Your rating(Clear)Rate this item


There was a problem filtering reviews right now. Please try again later.

on June 15, 2015
Great book that I needed to work through some of the classic books listed in here with other fellow Classical homeschooling parents. Easy to read and apply, highly recommend!
0CommentWas this review helpful to you?YesNoSending feedback...
Thank you for your feedback.
Sorry, we failed to record your vote. Please try again
Report abuse
on June 10, 2015
Excellent work on classical education! Can't wait to get the revised edition later this year!
0CommentWas this review helpful to you?YesNoSending feedback...
Thank you for your feedback.
Sorry, we failed to record your vote. Please try again
Report abuse
0 of 1 people found the following review helpful
on May 7, 2015
With "The Well-Educated Mind," Susan Wise Bauer gracefully takes up the torch long held by Mortimer J. Adler, and becomes the modern advocate for purposeful reading.

She gives us her own interpretation of what it means to “read well” and, thankfully, holds our hand a little more than Adler does in "How to Read a Book." You can think of their two works as a pair of college textbooks--Adler’s is for general instruction while Bauer’s contains the detailed steps and procedures use for lab work.

Her book begins with a general overview of the “whats, whys, and hows” of classical education and then subsequent chapters dive into medium-specific analysis--novels, autobiographies, history, drama, and poetry. It’s obviously not an end-all-be-all list of classical education material, but enough to cover the literary bases (as Bauer states, “List making is a dangerous occupation.”)

Within each of those chapters is an outline of questions we should ask ourselves, specific to that medium. Then we’re given a list of recommended books at the end of each section, each book having its own synopsis.

The one notion I disagree with Bauer on is sticking to one medium at a time in order to grasp the chronological flow of work. In my opinion, many of these classics reference stories outside of their own medium, so I personally feel a wider breadth of reading is more beneficial. For example, if you don’t familiarize yourself with the poetic and historical books of the Bible, you’re going to miss references in all sorts of novels and plays.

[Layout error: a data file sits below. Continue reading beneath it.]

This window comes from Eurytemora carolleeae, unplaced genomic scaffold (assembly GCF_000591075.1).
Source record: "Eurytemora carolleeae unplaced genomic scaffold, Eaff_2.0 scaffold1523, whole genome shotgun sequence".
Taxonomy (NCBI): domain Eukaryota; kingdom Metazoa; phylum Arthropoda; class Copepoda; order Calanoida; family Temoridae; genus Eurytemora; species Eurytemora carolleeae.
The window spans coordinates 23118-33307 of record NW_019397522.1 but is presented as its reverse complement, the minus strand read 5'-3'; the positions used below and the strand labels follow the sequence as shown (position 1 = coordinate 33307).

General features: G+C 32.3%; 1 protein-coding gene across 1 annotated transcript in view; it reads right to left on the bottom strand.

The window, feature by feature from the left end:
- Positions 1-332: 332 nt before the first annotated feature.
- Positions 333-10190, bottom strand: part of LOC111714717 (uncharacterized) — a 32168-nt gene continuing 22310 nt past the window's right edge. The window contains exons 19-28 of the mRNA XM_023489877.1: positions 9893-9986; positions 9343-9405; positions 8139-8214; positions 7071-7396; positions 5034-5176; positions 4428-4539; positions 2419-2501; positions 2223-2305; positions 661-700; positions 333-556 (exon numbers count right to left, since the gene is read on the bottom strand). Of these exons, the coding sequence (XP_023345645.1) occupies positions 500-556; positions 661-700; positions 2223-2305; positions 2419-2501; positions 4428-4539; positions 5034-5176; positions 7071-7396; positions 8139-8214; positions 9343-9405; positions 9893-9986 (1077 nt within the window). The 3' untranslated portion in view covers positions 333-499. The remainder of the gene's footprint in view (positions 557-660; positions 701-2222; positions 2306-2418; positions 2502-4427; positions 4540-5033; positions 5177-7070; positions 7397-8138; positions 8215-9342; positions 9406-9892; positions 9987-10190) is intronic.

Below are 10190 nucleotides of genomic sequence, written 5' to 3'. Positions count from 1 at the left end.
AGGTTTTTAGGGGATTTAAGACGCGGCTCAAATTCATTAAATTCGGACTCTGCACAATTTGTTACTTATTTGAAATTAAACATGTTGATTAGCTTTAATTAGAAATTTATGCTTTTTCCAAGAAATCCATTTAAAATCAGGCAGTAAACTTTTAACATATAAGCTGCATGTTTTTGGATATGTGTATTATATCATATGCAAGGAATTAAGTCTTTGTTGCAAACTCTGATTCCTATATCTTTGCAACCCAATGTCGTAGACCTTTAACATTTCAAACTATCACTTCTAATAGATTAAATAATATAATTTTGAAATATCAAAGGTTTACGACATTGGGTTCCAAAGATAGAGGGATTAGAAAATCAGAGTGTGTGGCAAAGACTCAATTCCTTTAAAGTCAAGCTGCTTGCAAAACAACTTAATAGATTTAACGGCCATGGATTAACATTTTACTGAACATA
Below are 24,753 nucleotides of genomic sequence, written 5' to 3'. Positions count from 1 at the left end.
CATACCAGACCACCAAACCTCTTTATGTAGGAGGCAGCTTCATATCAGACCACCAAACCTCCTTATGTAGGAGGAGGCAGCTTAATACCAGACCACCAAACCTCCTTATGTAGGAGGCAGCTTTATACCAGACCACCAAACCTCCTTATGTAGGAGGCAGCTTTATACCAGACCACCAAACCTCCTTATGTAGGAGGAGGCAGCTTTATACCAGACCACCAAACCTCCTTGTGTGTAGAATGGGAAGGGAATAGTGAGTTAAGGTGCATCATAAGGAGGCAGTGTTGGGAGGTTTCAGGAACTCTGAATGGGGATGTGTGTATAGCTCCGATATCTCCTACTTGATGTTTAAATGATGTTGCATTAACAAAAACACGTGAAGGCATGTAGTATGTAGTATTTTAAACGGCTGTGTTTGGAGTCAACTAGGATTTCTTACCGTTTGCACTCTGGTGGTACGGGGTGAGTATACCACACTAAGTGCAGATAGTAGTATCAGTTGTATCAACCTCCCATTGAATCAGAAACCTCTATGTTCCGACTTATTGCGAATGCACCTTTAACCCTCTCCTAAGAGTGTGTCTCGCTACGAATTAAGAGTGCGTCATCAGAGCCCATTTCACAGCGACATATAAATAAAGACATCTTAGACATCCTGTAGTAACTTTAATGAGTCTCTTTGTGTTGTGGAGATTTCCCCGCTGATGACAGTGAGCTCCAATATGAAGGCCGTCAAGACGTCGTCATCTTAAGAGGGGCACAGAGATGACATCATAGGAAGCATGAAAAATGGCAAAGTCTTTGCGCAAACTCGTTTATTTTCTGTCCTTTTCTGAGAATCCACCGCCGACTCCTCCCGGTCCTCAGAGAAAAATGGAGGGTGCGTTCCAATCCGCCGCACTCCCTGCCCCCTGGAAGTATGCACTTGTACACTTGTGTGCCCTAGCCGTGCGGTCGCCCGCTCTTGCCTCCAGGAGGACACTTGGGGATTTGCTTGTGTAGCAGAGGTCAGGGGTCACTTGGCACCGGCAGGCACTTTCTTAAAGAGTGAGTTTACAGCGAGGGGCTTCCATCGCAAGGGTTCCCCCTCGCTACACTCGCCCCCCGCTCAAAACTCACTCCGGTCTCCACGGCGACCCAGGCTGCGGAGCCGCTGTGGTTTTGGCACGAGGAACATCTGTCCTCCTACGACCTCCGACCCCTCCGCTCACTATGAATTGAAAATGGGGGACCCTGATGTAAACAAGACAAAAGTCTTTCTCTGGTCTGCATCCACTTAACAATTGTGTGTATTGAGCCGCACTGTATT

But I do agree with the overall message put out by Bauer (and Adler): You get out what you put in. It’s slow going at first, sometimes mind-numbingly so, but like anything worth doing, it takes practice. And like anything you practice, the more you work at it, the faster and more natural it becomes (the fact that I’m typing up my notes more regularly is a good example. :) )

Though both Bauer and Adler admit that not all books require the same level of thought, only by working through the various stages of what classical education calls the trivium--grammar, logic, rhetoric--can the reader be sure they’re getting the most out of books that do matter.
0CommentWas this review helpful to you?YesNoSending feedback...
Thank you for your feedback.
Sorry, we failed to record your vote. Please try again
Report abuse
on April 28, 2015
Exactly as promised and hoped for. Thank you.
0CommentWas this review helpful to you?YesNoSending feedback...
Thank you for your feedback.
Sorry, we failed to record your vote. Please try again
Report abuse
on April 19, 2015
good buy will use again
0CommentWas this review helpful to you?YesNoSending feedback...
Thank you for your feedback.
Sorry, we failed to record your vote. Please try again
Report abuse
0 of 5 people found the following review helpful
on April 7, 2015
wish I had read the well trained mind before buying both books at once. Not a big fan of people who are so full of themselves.
11 commentWas this review helpful to you?YesNoSending feedback...
Thank you for your feedback.
Sorry, we failed to record your vote. Please try again
Report abuse
on April 6, 2015
This book was recommended to me by my daughter who is home schooling our grandchildren. I am 71 and while I have a master's level education, I did not get the benefit of a classical liberal arts education. I highly recommend this book and this author (check out her "History of ..." books) as thorough and a thoroughly enjoyable guide to a better education than often received in today's educational systems. I have taken notes while I read it and followed her recommendations.
0CommentWas this review helpful to you?YesNoSending feedback...
Thank you for your feedback.
Sorry, we failed to record your vote. Please try again
Report abuse
on March 23, 2015
Easy to read. About to embark on the task of chapters 5 through 9 :)
0CommentWas this review helpful to you?YesNoSending feedback...
Thank you for your feedback.
Sorry, we failed to record your vote. Please try again
Report abuse
on March 23, 2015
I wasn’t blown away by the information inside, but that might have just been because I have been an avid reader since I could understand written words. Still, this is a great guide, particularly for those who need a little help TRULY appreciating books.
0CommentWas this review helpful to you?YesNoSending feedback...
Thank you for your feedback.
Sorry, we failed to record your vote. Please try again
Report abuse
on February 5, 2015
Three friends met and went through the biography list. Took us two years but we did it. Very good guide for anyone wanting to expand into areas they might have missed in school.
0CommentWas this review helpful to you?YesNoSending feedback...
Thank you for your feedback.
Sorry, we failed to record your vote. Please try again
Report abuse
     
 
Customers who viewed this also viewed


 
     

Send us feedback

How can we make Amazon Customer Reviews better for you?
Let us know here.